By liberalism, I don’t mean the nanny-statism that today passes for liberalism, with its identity group politics, its ravenous appetite for state spending in the name of appearing to care and its love of top-down control.
I mean true liberalism, which values freedom, the individual and the voluntary community.
It was British thinkers, above all, who invented liberalism, and it was 19th-century liberalism that defined modern British society, politics, and national identity. That liberalism stood up for free trade and religious toleration at home, and a vigorous defence of British interests abroad. It opposed vested interests in the name of opportunity. It believed in charity, self-improvement and co-operation in the name of personal responsibility. It was not individualist, but it believed in the individual, and in the value of individual aspirations. It was realistic, but not coldly so.
There is a lot of that liberalism left in British minds. But as the debates showed, there’s less than there used to be. Indeed, the whole idea of party leader debates is an affront to British liberalism. Britain, after all, has a place for debates: the House of Commons, the natural focal point for liberal loyalties.
Debates between party leaders outside the Commons are an import from American politics, and therefore fundamentally undesirable in Britain. Worse than the debates, though, is what happened in them.
In both 2010 and 2015, the winner of the debates was the leader who was most successfully able to pretend that politics is about the state doing whatever it wants, unconstrained by reality. In 2010, that was Nick Clegg. In 2015, it was Nicola Sturgeon. That isn’t liberalism. It’s the fantasy flavour of the month.
The response from the podiums to Nigel Farage’s point that the NHS cannot afford to treat the world’s Aids victims was equally telling. He was, of course, being deliberately provocative. Yet it’s nonetheless true that Britain cannot be the world’s hospital, be it for Aids or any other disease. It’s the National Health Service, not the World Health Service.
But the other party leaders were so paralysed by their desire to appear to be caring superintendents of the welfare state that they couldn’t admit even this obvious truth. All they could do was sputter.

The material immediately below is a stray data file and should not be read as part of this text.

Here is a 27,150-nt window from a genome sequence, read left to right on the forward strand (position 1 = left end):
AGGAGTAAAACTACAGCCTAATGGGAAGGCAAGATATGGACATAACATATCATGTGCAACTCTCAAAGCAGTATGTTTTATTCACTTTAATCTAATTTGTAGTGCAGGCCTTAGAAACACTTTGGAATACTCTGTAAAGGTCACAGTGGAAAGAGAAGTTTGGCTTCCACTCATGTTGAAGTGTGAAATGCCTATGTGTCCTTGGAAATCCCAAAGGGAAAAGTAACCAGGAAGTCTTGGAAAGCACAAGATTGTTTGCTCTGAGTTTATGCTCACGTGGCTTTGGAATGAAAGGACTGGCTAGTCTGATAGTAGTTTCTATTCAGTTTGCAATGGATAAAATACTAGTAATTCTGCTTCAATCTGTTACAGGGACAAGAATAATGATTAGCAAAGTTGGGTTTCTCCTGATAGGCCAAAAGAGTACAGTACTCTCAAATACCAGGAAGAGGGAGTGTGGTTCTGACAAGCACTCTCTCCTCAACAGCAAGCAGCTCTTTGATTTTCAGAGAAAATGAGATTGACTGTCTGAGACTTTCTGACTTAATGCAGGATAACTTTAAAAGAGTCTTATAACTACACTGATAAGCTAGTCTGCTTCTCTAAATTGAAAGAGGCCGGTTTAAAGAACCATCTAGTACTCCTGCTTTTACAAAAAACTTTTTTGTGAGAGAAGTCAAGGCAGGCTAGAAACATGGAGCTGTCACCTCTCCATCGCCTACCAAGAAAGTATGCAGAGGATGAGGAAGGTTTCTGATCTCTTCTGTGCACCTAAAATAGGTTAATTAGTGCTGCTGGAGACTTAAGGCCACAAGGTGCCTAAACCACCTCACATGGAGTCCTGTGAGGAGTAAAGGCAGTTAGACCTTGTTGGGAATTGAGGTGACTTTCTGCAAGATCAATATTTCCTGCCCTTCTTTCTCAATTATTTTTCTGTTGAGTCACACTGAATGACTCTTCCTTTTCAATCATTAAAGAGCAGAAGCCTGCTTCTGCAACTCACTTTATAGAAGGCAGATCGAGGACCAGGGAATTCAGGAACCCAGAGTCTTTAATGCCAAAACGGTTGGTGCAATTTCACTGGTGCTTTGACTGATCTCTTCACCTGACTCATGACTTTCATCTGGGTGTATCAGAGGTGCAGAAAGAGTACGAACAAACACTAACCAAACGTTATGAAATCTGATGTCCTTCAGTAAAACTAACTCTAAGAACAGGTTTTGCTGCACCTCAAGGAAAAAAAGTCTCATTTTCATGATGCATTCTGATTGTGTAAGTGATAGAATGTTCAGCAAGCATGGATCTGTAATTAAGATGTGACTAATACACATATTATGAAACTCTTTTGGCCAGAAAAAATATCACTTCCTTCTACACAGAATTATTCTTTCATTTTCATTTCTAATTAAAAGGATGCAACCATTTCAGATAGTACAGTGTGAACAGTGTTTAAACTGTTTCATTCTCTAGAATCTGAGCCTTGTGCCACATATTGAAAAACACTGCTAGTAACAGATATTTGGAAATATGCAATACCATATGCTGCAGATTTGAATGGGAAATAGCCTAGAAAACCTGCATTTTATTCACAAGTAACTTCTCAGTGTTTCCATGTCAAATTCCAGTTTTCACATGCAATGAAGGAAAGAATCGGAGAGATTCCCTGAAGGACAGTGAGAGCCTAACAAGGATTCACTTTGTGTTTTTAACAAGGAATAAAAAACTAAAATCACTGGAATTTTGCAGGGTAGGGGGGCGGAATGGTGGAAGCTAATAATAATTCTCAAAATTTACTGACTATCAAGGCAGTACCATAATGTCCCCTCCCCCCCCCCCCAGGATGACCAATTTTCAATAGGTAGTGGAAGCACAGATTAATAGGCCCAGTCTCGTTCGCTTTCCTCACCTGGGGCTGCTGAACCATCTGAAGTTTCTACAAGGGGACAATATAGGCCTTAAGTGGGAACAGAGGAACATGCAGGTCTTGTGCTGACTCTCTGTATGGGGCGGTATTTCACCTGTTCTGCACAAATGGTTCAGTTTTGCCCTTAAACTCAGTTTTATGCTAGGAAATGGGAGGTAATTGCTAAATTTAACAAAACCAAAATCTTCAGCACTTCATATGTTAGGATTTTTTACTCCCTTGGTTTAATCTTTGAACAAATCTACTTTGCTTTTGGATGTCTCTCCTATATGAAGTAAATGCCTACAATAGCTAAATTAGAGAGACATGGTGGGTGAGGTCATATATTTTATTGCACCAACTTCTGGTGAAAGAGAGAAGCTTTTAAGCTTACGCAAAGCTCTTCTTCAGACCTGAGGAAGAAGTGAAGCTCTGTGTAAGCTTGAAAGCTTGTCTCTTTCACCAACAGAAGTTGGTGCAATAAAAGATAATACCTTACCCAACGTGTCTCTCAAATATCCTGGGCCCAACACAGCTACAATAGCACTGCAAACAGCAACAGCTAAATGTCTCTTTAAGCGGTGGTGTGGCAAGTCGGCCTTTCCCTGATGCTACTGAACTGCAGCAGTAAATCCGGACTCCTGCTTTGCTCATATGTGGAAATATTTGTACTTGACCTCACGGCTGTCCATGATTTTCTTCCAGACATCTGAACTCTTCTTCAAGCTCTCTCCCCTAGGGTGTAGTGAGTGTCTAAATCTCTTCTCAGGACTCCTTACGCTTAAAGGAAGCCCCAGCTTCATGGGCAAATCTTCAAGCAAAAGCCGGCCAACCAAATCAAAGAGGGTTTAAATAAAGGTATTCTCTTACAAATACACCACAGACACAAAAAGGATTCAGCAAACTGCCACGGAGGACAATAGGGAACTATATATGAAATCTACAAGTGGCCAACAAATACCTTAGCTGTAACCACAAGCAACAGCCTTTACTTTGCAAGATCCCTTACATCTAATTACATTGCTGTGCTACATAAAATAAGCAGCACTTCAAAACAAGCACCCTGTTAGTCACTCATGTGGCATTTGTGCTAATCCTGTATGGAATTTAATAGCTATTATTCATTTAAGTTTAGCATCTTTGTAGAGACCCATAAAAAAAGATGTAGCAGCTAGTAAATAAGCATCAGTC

In the minds of the party leaders, the path to popularity is to give the answer that involves sounding caring by spending other people’s money.
In this case, the politicians got it wrong: polling found that a majority of people agreed with Farage. And when you ask questions about the state’s role in changing people’s lifestyles in Britain, you frequently get a solid, liberal answer: take your hands off my pint.
Christopher Snowdon at the Institute of Economic Affairs has done superb work on this. Earlier this year, he reported that 71 per cent of the public believes that “individuals should be responsible for their own lifestyle choices and the government should not interfere”.
But once you move from generalities to particulars, the numbers shift. Snowdon concluded there’s “a sizeable minority of people who oppose government interference in the abstract, but support it in specific instances”.
So when it comes time to vote on plain packaging for cigarettes, MPs stage a sheep-like rush away from individual responsibility.
The characteristic British attitude today is to be unhappily of two minds: the historically liberal side is grumpy about the European Union’s bureaucracy, but the statist side is reluctant to pull the ejector seat and escape from the burning plane.
The schizophrenia extends to foreign policy. In January, Chatham House published a survey by YouGov on British attitudes towards its international role.
Over 60 per cent of opinion formers and the public believed that “the UK should aspire to be a ‘great power’ rather than accept that it is in decline”.
Gladstone would applaud. But when you turn from aspirations to reality – in the form of the shrinking defence budget, the state of the Foreign and Commonwealth Office, and the opinion of allies – the situation is bleak.
As The Economist recently summarised it, Britain has “depleted and squandered its assets”. British liberalism believed in Britain’s greatness, but to the nanny state, it’s a waste of money.
The British public often gives the liberal answer in theory, but frequently takes the easy way out in practice. This election won’t settle that, because there’s no liberal party in Britain to vote for.
But it does illustrate that the basic clash in British politics – really, in the minds of the nation – isn’t between the parties. It’s between the liberalism that made Britain, and the statism that seeks to remake it.
• Ted R. Bromund is a senior research fellow in Anglo-American Relations, based at The Margaret Thatcher Center for Freedom at The Heritage Foundation in Washington.